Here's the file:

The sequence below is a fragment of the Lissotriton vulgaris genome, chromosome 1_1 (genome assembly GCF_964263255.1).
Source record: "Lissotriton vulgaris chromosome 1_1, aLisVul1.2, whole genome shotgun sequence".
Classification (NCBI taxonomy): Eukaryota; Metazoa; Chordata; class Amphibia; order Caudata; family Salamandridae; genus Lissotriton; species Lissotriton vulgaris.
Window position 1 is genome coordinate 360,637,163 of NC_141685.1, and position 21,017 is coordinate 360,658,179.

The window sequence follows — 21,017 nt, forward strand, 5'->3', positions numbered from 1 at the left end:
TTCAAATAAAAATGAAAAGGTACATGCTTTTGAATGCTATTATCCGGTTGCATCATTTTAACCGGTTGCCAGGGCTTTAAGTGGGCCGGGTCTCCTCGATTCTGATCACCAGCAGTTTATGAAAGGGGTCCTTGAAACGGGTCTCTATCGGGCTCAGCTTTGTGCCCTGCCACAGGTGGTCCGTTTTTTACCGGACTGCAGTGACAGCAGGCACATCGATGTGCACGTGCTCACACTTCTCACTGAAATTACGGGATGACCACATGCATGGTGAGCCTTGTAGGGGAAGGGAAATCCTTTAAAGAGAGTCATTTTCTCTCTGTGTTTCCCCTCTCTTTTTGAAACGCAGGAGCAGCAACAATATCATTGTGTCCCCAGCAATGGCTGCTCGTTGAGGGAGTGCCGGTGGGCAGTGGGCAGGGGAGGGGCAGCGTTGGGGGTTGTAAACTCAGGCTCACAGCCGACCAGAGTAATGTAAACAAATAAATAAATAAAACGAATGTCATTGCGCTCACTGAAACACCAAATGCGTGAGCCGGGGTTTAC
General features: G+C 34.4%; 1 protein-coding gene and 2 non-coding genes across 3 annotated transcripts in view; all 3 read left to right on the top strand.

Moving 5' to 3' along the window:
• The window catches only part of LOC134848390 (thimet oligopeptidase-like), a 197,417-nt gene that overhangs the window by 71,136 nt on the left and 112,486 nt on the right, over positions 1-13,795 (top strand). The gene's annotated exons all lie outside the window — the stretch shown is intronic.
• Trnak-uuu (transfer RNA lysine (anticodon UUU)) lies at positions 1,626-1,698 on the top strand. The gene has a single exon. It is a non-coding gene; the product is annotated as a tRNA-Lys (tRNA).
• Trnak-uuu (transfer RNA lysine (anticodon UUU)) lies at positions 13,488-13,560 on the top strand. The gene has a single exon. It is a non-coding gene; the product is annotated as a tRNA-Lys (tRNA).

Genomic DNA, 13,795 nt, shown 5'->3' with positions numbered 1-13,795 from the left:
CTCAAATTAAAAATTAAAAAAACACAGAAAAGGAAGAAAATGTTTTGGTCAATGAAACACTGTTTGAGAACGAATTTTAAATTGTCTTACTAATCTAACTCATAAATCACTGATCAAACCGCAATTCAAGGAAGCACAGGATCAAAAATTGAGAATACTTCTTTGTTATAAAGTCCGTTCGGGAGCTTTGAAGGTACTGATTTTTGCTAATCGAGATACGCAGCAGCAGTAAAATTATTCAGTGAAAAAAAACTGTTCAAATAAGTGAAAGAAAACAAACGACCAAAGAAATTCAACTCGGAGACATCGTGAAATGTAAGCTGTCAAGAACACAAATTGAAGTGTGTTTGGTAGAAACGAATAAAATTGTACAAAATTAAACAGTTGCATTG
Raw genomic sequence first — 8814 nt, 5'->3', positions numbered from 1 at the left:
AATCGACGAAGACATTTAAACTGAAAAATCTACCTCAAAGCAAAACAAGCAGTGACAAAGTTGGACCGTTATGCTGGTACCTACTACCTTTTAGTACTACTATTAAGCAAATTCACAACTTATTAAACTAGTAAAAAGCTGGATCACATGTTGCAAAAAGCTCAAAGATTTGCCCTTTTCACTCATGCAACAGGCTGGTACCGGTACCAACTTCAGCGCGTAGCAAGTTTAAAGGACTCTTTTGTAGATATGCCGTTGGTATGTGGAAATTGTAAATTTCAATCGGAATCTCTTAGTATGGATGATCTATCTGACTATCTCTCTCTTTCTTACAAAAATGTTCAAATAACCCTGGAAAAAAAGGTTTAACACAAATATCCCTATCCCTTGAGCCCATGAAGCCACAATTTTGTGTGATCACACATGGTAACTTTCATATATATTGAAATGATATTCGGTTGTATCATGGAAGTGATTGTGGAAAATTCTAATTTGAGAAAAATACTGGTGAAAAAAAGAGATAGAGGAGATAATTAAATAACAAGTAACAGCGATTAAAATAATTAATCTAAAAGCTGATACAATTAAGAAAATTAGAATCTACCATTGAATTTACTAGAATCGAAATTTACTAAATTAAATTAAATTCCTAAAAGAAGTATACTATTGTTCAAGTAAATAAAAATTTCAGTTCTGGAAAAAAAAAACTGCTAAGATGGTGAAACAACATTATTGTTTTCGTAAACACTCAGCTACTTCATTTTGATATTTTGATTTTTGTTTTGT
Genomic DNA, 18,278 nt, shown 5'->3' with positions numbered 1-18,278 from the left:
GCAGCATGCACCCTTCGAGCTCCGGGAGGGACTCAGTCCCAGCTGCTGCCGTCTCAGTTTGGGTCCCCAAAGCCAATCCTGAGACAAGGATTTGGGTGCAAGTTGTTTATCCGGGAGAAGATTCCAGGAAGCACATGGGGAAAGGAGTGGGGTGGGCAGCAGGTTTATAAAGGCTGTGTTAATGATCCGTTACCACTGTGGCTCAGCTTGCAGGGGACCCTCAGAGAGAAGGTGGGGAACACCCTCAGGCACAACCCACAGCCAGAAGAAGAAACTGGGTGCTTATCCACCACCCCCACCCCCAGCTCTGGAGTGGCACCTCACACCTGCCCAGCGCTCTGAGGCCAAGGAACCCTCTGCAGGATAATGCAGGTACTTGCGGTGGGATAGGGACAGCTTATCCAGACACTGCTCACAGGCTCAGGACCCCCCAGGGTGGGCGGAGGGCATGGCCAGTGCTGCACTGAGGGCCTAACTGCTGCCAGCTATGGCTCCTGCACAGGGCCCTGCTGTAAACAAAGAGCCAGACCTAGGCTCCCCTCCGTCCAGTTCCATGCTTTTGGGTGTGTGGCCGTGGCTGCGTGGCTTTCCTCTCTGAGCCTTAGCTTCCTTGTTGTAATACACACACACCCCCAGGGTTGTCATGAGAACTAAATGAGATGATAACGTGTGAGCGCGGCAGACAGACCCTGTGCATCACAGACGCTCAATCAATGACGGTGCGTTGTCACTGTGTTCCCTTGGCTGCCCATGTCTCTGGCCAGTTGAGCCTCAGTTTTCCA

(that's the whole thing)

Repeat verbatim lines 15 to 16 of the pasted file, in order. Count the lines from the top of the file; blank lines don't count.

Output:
AATCGACGAAGACATTTAAACTGAAAAATCTACCTCAAAGCAAAACAAGCAGTGACAAAGTTGGACCGTTATGCTGGTACCTACTACCTTTTAGTACTACTATTAAGCAAATTCACAACTTATTAAACTAGTAAAAAGCTGGATCACATGTTGCAAAAAGCTCAAAGATTTGCCCTTTTCACTCATGCAACAGGCTGGTACCGGTACCAACTTCAGCGCGTAGCAAGTTTAAAGGACTCTTTTGTAGATATGCCGTTGGTATGTGGAAATTGTAAATTTCAATCGGAATCTCTTAGTATGGATGATCTATCTGACTATCTCTCTCTTTCTTACAAAAATGTTCAAATAACCCTGGAAAAAAAGGTTTAACACAAATATCCCTATCCCTTGAGCCCATGAAGCCACAATTTTGTGTGATCACACATGGTAACTTTCATATATATTGAAATGATATTCGGTTGTATCATGGAAGTGATTGTGGAAAATTCTAATTTGAGAAAAATACTGGTGAAAAAAAGAGATAGAGGAGATAATTAAATAACAAGTAACAGCGATTAAAATAATTAATCTAAAAGCTGATACAATTAAGAAAATTAGAATCTACCATTGAATTTACTAGAATCGAAATTTACTAAATTAAATTAAATTCCTAAAAGAAGTATACTATTGTTCAAGTAAATAAAAATTTCAGTTCTGGAAAAAAAAAACTGCTAAGATGGTGAAACAACATTATTGTTTTCGTAAACACTCAGCTACTTCATTTTGATATTTTGATTTTTGTTTTGT
Genomic DNA, 18,278 nt, shown 5'->3' with positions numbered 1-18,278 from the left: